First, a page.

That question is the element that's missing from today's leadership.
As we head into summer's trifecta of national holidays -- Memorial Day, Independence Day and Labor Day -- politicians are readying their speeches to graduating students, patriotic picnickers and political rallies.
Almost certainly, the speakers will remind us that our nation became great -- and our freedoms protected -- because throughout our country's history each generation shared a vision of a future that is better than today. And, as a nation, earlier generations were willing to pay the price for progress.
These speeches will predictably praise an America that used to do big things. Audiences will be reminded that Social Security and Medicare were created to provide a safety net for the elderly.
Some politicians will speak of leaders who shaped a bold future by building a national network of highways and launching a program to place a man on the moon. Many will highlight how we started on the path toward a more fair society with the Civil Rights Act.
Missing from most speeches, though, will be the attribute that also is most absent in public policy today. Americans in previous generations didn't just do big things, they did them with a commitment to shared sacrifice for the common good.
Social Security didn't pay out benefits until a payroll tax was in place. The Highway Trust Fund -- created in 1956 to pay for interstate highway construction -- was financed with a dedicated gas tax. President John Kennedy didn't just articulate the goal of landing a man on the moon; he committed his personal prestige to funding the program.
Shared sacrifice created common ground. Each of these achievements, along with issues as contentious as the 1965 Civil Rights Act, won bipartisan support in Congress. Our country is at its greatest when bold rhetoric is backed by courageous and responsible leadership that unites rather than divides us.
Look at the reality of leadership today. Congress ignores the exploding costs of Social Security and Medicare. They politicize the debate instead of offering solutions that would make these programs sustainable for the long-term.
Today's Congress can't muster the votes to reauthorize a highway bill, even though roads and bridges are crumbling, because too many politicians fear the political consequences of voting for tax increases.
America's health system is in crisis, but the solutions offered by Democrats, Republicans and their allied interest groups have little to do with the real and necessary changes that could lower the cost of health care for all.
Today's leaders claim to carry on the tradition of those who in the 1960s overcame the country's racial divisions by finding consensus on civil rights. In fact, they not only can't find common ground on immigration, they polarize the debate further, leaving no room for constructive dialogue about a sensible solution.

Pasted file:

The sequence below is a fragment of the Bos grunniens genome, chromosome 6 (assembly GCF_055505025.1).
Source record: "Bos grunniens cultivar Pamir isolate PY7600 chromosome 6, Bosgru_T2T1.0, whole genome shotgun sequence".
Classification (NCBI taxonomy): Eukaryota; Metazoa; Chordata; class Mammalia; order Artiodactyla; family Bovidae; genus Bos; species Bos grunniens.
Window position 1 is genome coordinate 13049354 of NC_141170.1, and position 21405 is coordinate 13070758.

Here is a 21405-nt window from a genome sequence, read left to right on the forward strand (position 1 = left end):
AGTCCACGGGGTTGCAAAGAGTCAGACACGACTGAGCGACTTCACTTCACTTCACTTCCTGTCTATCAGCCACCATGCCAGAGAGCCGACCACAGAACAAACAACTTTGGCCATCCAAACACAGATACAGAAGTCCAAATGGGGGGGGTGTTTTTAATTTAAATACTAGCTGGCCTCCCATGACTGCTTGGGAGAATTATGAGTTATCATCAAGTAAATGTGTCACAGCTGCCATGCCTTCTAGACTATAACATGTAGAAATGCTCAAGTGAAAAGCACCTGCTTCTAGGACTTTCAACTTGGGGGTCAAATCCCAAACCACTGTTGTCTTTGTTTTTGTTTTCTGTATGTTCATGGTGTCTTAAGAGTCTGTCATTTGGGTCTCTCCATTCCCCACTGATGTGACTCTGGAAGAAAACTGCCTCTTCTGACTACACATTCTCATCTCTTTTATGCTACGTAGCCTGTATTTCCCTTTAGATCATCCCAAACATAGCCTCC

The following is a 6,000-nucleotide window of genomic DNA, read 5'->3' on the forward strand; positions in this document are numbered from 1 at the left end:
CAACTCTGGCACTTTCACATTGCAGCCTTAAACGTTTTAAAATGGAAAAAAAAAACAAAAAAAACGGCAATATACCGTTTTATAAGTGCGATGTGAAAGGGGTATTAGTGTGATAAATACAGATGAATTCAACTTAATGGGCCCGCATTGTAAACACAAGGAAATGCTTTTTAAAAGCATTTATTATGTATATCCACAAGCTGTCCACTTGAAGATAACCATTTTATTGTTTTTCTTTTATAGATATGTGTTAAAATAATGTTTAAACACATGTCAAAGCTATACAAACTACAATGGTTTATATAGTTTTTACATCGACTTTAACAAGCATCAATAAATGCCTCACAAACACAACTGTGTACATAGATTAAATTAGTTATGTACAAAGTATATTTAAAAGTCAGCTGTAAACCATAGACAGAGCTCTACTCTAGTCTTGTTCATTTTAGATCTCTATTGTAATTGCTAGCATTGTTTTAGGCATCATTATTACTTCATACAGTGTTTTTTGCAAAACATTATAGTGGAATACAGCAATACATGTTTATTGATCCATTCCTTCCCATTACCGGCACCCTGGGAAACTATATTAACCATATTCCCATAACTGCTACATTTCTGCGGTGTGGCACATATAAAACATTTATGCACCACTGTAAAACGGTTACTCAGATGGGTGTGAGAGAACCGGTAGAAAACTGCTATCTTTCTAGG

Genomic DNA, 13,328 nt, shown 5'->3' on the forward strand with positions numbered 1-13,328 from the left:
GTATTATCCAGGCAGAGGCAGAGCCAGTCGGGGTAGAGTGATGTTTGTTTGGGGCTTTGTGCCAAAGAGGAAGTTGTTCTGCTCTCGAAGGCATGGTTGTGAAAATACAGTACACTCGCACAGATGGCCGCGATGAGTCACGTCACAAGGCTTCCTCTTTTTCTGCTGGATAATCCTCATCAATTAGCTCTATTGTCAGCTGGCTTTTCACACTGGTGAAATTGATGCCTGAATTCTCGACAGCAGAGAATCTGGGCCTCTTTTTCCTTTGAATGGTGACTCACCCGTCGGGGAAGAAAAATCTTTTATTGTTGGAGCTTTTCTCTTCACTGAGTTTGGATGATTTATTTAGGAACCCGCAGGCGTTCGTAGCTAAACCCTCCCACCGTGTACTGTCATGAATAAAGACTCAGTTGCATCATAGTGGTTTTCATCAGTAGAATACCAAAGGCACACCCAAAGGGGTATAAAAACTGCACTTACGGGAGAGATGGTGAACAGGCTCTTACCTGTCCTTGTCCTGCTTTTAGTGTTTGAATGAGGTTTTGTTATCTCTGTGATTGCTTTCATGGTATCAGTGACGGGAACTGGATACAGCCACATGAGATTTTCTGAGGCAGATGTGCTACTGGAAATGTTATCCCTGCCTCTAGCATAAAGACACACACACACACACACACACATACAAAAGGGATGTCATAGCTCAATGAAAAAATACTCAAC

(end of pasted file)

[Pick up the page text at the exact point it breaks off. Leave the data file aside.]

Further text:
Summer's holidays celebrate those who took personal and political risks to build a better nation. Today, on issue after issue, instead of calling Americans to a higher standard, our political class plays it safe. Politicians' behavior serves only one purpose. It helps them keep their jobs without doing their job.
The solution starts with "we the people." If we want better leaders, all of us need to be better voters and citizens. That begins by asking ourselves -- and every candidate we encounter -- two questions.
• On the big issues of the day (fiscal responsibility, entitlement reform, infrastructure needs and immigration) where will you find common ground with those in other parties?
• On what major issue do you disagree with your own party and its interest groups?
Too many of us -- and too many of our politicians -- like to think that our side is always right and the other side always wrong. We play the blame game. But that only leads to gridlock, not progress.
As we enter the election season, we will all be better voters if we put aside the blogs, tune out talk radio, discard direct-mail pieces and ignore political ads. Instead, take time to listen and learn and to sort fact from fiction.
To move ahead as a nation, and to secure a better future for our children and grandchildren, we must move toward common ground by holding ourselves and our political candidates to a higher standard.
Tom Horner is a public-affairs consultant and was chief of staff to former U.S. Sen. Dave Durenberger, R-Minn. Tim Penny is president and CEO of the Southern Minnesota Initiative Foundation and is a former Democratic member of Congress. Both are former Independence Party candidates for governor.
The Opinion section is produced by the Editorial Department to foster discussion about key issues. The Editorial Board represents the institutional voice of the Star Tribune and operates independently of the newsroom.